Positive psychology
The exercise marked the first time I truly understood where Albert was coming from -- that any perceived neglect wasn’t about a lack of caring for me. The assignment really did help me forgive in a way I couldn’t before.
Simon-Thomas had  pointed out that even primates have evolved to do this. But to find out why this process of forgiveness is linked to happiness, I turned to Dr. Fred Luskin, who works at Stanford and is an authority on positive psychology. Luskin says, after forgiving someone, “you don’t feel this need to complain about your life.”
“When you have a grudge or you’re wounded, this urge to tell people and to blame stuff on it, and to just feel like life has done you a bad turn -- it disappears,” Luskin says. “And you find that you want to talk more about what’s good.”
According to the course, appreciating the good is a fundamental element of happiness. Yet Luskin says in the past, psychology used to focus on something counter to that knowledge: the things that are wrong with people.
Luskin says it was only relatively recently that psychologists began to research and teach positive traits like hope, compassion and forgiveness. He says these are qualities that people used to associate mainly with religion and spirituality -- but now, we’re studying them as part of science, too.
“What may have been owned by religious traditions such as forgiveness, being kind, being generous, being grateful -- those are also secular qualities,” he says. “But they were kept away from mainstream science because religion owned them. And now they’re being blended.”
This blending is what the Greater Good Science Center is doing with its Science of Happiness course: giving people tools that they can use regardless of whether or not they hold religious beliefs.
One of my fellow students, Anne Hardy, says one of her tools is a newfound sense of empowerment. For her, having a list of steps and assignments made it easier to make changes in her life.  When it comes to exercises like my forgiveness exercise, she said, “finding some steps for what to follow, it gives you courage.”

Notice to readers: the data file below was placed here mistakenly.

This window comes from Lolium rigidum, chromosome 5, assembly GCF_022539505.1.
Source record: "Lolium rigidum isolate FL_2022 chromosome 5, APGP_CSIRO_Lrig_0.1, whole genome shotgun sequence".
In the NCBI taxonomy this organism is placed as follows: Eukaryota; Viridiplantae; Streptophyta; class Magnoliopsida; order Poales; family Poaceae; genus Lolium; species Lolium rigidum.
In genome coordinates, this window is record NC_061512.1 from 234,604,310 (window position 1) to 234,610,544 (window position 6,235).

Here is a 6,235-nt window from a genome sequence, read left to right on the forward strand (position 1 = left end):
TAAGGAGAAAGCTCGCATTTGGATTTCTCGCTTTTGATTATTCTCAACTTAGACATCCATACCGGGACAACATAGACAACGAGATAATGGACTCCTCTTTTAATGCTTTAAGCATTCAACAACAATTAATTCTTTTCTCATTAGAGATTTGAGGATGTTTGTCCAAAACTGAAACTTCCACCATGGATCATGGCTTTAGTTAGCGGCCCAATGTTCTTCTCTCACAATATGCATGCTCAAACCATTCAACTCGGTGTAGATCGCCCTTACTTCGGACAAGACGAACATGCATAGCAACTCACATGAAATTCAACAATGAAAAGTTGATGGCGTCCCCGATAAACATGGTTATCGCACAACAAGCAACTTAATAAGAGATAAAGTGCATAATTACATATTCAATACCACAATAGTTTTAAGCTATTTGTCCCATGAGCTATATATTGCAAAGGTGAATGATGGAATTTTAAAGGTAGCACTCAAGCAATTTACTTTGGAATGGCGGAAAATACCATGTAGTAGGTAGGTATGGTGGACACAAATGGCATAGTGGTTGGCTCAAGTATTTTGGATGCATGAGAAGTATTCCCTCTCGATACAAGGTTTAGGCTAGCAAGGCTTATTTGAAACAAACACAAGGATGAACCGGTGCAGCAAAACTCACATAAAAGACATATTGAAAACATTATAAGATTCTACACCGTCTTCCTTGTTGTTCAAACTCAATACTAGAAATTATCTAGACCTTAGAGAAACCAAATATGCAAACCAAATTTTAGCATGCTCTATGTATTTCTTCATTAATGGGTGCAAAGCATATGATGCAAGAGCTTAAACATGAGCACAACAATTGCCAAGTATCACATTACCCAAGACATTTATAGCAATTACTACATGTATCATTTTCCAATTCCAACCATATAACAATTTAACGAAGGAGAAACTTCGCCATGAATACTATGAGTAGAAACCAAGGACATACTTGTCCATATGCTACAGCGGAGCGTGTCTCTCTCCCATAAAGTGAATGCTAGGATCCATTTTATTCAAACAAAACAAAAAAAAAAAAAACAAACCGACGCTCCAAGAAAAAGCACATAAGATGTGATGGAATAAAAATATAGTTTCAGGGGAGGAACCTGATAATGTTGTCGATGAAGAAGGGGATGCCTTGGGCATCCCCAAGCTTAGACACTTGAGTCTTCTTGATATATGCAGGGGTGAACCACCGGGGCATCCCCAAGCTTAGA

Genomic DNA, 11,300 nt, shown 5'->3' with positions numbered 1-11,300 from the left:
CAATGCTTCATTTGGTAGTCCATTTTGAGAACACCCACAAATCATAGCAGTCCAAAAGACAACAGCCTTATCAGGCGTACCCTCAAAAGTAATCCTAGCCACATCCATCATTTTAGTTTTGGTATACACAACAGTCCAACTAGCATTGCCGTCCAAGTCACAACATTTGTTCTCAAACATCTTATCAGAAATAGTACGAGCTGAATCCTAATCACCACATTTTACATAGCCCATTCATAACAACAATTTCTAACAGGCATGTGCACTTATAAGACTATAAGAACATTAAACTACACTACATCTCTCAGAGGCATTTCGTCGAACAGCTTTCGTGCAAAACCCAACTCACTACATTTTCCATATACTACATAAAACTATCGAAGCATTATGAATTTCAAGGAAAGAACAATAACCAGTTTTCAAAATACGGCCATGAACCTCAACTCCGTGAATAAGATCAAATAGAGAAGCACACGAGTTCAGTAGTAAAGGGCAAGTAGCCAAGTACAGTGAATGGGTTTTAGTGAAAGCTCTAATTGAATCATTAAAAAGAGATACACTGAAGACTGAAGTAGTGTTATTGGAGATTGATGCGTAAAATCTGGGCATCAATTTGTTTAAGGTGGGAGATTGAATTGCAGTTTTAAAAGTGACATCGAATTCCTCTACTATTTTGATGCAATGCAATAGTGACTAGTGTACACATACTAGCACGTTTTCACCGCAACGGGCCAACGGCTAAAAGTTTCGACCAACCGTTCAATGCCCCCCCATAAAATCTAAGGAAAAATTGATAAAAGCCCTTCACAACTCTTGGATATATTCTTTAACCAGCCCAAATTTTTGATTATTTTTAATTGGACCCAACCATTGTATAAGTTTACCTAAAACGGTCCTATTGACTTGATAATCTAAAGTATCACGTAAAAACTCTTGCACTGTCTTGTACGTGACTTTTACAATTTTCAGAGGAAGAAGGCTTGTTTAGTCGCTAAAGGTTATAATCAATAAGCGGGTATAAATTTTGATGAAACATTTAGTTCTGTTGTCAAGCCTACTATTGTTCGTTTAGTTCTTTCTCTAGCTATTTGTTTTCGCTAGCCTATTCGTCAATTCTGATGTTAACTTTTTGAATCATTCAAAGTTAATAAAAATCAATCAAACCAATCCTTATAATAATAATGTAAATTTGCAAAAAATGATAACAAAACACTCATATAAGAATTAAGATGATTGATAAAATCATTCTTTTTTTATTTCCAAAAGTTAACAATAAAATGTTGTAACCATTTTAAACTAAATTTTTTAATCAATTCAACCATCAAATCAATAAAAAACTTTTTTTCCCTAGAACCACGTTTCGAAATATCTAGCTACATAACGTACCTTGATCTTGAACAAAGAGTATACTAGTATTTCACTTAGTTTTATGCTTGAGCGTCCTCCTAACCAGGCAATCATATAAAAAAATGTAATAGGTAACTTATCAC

“You don’t think about the fear that you have. Because it’s like, I’ll do that and do that and do that and it’s going to work.”

Research Proves That Money Can’t Buy Happiness
By LINDA & CHARLIE BLOOM
A recent study conducted by two Emory University economics professors provides more evidence, documented by formal research, that money can’t buy happiness, or to be more precise, that spending a lot of money on a lavish wedding doesn’t make a couple’s future prospects for happiness any more likely than spending less. In fact, according the findings of Professors Hugo Mialon and Andrew Francis, a couple that spends over $20,000 on their wedding is significantly less likely to have a happy future together than a couple who spends between $5000-$10,000 on their big day. What they found in their study of over 3000 individuals was that those couples that opted for the higher-cost weddings were 1.6 times more likely to divorce then those who paid under $10,000 for their weddings.
According to Mialon and Francis, theirs is the first academic study to examine the correlation between wedding expenses and the length of marriages. The wedding website TheKnot.com, stated that a recent survey of 13,000 couples in the United States revealed that the average amount spent per wedding in 2013 was $29,858. Nearly 15% of couples spent more than $40,000 on their wedding and related events, not including the honeymoon. Other big-ticket items that contribute to the expense include engagement rings (at an average of $5,598), reception bands ($3,469), flowers and other decor ($2,069) and wedding photos ($2,440).
In offering an explanation for so many couples’ willingness to spend so much on weddings, Professor Francis stated, “The wedding industry has long associated lavish weddings with longer-lasting marriages. Industry advertising has fueled norms that create the impression that spending large amounts on the wedding is a signal of commitment or is necessary for a marriage to be successful.” He went on to claim that their findings “provide little evidence to support the validity of the wedding industry’s general message that connects expensive weddings with positive marital outcomes”.
The study did however, find a correlation between the number of people who attended the wedding and the divorce rate which indicated that the greater the number of attendees, the lower the rate of divorce.
Lest readers be too hasty to conclude that the way to divorce-proof your marriage is to spend as little as possible on your wedding and to invite as many people as possible to it, two seemingly contradictory suggestions, let us remind you that there are other ways to minimize the possibility of divorce and maximize the likelihood of a happy marriage. That, however, is a subject too extensive to justice to in one blog or newsletter. Check out our archives to find some useful ideas (bloomwork.com).
Here’s the abbreviated answer to the question of how that goal can be attained more effectively: